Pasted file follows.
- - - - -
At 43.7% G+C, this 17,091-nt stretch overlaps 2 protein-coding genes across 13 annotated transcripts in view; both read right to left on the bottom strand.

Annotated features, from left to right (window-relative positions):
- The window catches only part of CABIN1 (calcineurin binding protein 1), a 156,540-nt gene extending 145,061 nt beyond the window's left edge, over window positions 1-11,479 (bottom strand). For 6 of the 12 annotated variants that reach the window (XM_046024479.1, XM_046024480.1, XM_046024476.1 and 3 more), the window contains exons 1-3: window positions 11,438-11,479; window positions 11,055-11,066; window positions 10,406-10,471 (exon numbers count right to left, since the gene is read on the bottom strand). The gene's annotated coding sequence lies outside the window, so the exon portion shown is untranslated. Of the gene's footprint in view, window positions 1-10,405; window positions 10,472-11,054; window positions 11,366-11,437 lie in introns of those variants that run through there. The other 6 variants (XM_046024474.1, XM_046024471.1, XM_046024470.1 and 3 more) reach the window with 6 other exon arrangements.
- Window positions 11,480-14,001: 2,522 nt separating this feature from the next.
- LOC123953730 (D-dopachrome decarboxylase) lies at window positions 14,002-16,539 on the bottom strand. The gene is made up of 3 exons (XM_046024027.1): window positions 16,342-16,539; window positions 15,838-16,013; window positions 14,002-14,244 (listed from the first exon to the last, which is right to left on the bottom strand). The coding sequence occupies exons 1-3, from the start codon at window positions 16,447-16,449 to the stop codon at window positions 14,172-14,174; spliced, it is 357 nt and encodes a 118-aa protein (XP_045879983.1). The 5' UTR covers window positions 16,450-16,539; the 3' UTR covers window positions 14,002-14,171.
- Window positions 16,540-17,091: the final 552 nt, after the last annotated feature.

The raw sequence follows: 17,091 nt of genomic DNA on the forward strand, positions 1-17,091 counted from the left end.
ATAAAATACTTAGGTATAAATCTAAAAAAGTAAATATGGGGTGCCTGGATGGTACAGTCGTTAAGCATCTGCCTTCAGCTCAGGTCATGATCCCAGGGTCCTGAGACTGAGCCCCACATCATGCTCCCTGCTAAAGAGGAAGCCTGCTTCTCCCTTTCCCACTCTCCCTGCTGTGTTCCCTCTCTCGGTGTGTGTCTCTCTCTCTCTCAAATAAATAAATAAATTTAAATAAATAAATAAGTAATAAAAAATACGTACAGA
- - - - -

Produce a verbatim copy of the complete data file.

At 43.7% G+C, this 17,091-nt stretch overlaps 2 protein-coding genes across 13 annotated transcripts in view; both read right to left on the bottom strand.

Annotated features, from left to right (window-relative positions):
- The window catches only part of CABIN1 (calcineurin binding protein 1), a 156,540-nt gene extending 145,061 nt beyond the window's left edge, over window positions 1-11,479 (bottom strand). For 6 of the 12 annotated variants that reach the window (XM_046024479.1, XM_046024480.1, XM_046024476.1 and 3 more), the window contains exons 1-3: window positions 11,438-11,479; window positions 11,055-11,066; window positions 10,406-10,471 (exon numbers count right to left, since the gene is read on the bottom strand). The gene's annotated coding sequence lies outside the window, so the exon portion shown is untranslated. Of the gene's footprint in view, window positions 1-10,405; window positions 10,472-11,054; window positions 11,366-11,437 lie in introns of those variants that run through there. The other 6 variants (XM_046024474.1, XM_046024471.1, XM_046024470.1 and 3 more) reach the window with 6 other exon arrangements.
- Window positions 11,480-14,001: 2,522 nt separating this feature from the next.
- LOC123953730 (D-dopachrome decarboxylase) lies at window positions 14,002-16,539 on the bottom strand. The gene is made up of 3 exons (XM_046024027.1): window positions 16,342-16,539; window positions 15,838-16,013; window positions 14,002-14,244 (listed from the first exon to the last, which is right to left on the bottom strand). The coding sequence occupies exons 1-3, from the start codon at window positions 16,447-16,449 to the stop codon at window positions 14,172-14,174; spliced, it is 357 nt and encodes a 118-aa protein (XP_045879983.1). The 5' UTR covers window positions 16,450-16,539; the 3' UTR covers window positions 14,002-14,171.
- Window positions 16,540-17,091: the final 552 nt, after the last annotated feature.

The raw sequence follows: 17,091 nt of genomic DNA on the forward strand, positions 1-17,091 counted from the left end.
ATAAAATACTTAGGTATAAATCTAAAAAAGTAAATATGGGGTGCCTGGATGGTACAGTCGTTAAGCATCTGCCTTCAGCTCAGGTCATGATCCCAGGGTCCTGAGACTGAGCCCCACATCATGCTCCCTGCTAAAGAGGAAGCCTGCTTCTCCCTTTCCCACTCTCCCTGCTGTGTTCCCTCTCTCGGTGTGTGTCTCTCTCTCTCTCAAATAAATAAATAAATTTAAATAAATAAATAAGTAATAAAAAATACGTACAGA